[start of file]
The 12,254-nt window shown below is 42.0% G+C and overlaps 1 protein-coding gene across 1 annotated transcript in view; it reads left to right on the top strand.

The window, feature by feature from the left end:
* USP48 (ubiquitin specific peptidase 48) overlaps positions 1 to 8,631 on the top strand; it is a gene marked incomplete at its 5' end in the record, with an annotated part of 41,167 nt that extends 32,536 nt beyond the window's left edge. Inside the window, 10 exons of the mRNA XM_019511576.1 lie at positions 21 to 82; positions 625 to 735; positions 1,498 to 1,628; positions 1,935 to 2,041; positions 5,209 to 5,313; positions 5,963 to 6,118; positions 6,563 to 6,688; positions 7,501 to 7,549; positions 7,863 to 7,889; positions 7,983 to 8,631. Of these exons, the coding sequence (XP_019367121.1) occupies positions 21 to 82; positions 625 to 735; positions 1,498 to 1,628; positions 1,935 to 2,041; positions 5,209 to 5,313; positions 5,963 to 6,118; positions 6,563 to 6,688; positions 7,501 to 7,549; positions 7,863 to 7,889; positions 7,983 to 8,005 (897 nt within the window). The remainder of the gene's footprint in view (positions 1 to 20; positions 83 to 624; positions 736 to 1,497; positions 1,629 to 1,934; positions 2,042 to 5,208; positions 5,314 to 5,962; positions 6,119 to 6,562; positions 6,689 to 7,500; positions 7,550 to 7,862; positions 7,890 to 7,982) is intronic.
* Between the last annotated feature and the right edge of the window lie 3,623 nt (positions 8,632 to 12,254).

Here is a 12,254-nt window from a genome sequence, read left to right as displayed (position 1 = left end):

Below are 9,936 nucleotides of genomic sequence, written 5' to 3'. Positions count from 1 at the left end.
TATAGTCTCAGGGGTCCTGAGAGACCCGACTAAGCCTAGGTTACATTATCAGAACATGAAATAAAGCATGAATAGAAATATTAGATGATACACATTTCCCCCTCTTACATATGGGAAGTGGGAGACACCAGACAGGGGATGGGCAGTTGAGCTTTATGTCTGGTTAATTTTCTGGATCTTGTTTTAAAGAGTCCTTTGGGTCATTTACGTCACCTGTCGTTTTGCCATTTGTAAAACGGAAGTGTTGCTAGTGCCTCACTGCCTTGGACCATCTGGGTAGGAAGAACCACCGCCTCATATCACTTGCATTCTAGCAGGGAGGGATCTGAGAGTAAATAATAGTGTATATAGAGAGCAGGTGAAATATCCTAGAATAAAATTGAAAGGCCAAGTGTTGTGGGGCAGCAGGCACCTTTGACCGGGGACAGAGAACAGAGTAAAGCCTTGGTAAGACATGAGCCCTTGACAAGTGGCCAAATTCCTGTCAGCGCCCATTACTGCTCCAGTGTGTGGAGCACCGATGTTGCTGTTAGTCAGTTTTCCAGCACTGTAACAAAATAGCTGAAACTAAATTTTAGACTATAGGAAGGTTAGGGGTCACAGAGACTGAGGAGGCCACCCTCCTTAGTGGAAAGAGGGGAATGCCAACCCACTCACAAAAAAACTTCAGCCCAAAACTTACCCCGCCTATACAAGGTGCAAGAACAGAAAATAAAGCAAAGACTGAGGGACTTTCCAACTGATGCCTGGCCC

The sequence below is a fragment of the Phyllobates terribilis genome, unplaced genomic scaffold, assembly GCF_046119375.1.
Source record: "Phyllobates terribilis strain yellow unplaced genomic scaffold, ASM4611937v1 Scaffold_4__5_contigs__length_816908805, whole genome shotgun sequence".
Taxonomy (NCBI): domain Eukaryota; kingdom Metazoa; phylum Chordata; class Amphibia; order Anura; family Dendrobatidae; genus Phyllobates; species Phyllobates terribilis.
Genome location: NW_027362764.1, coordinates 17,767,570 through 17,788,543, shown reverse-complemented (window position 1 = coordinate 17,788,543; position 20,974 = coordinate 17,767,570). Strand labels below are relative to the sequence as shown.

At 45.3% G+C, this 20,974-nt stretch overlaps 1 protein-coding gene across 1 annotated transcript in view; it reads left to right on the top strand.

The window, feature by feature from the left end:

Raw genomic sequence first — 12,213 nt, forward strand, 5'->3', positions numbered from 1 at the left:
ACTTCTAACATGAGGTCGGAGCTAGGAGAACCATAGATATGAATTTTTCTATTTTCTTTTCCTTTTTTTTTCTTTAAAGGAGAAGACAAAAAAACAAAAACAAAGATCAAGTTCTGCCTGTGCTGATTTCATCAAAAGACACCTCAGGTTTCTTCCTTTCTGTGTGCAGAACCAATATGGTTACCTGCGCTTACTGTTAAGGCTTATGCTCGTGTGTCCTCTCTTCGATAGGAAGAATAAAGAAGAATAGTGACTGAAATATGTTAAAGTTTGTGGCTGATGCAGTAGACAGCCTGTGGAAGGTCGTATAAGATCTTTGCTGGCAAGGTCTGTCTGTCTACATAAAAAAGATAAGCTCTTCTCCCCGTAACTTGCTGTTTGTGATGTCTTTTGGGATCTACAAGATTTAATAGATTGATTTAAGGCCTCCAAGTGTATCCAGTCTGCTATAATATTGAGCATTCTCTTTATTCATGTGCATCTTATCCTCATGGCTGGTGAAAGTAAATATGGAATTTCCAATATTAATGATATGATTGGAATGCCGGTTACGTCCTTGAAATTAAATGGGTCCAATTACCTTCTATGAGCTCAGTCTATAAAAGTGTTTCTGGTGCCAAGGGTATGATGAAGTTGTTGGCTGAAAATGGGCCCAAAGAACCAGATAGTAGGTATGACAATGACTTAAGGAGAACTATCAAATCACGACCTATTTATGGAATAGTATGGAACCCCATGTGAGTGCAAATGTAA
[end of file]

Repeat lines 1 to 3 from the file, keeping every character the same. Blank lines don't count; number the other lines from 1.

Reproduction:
The 12,254-nt window shown below is 42.0% G+C and overlaps 1 protein-coding gene across 1 annotated transcript in view; it reads left to right on the top strand.

The window, feature by feature from the left end:
* USP48 (ubiquitin specific peptidase 48) overlaps positions 1 to 8,631 on the top strand; it is a gene marked incomplete at its 5' end in the record, with an annotated part of 41,167 nt that extends 32,536 nt beyond the window's left edge. Inside the window, 10 exons of the mRNA XM_019511576.1 lie at positions 21 to 82; positions 625 to 735; positions 1,498 to 1,628; positions 1,935 to 2,041; positions 5,209 to 5,313; positions 5,963 to 6,118; positions 6,563 to 6,688; positions 7,501 to 7,549; positions 7,863 to 7,889; positions 7,983 to 8,631. Of these exons, the coding sequence (XP_019367121.1) occupies positions 21 to 82; positions 625 to 735; positions 1,498 to 1,628; positions 1,935 to 2,041; positions 5,209 to 5,313; positions 5,963 to 6,118; positions 6,563 to 6,688; positions 7,501 to 7,549; positions 7,863 to 7,889; positions 7,983 to 8,005 (897 nt within the window). The remainder of the gene's footprint in view (positions 1 to 20; positions 83 to 624; positions 736 to 1,497; positions 1,629 to 1,934; positions 2,042 to 5,208; positions 5,314 to 5,962; positions 6,119 to 6,562; positions 6,689 to 7,500; positions 7,550 to 7,862; positions 7,890 to 7,982) is intronic.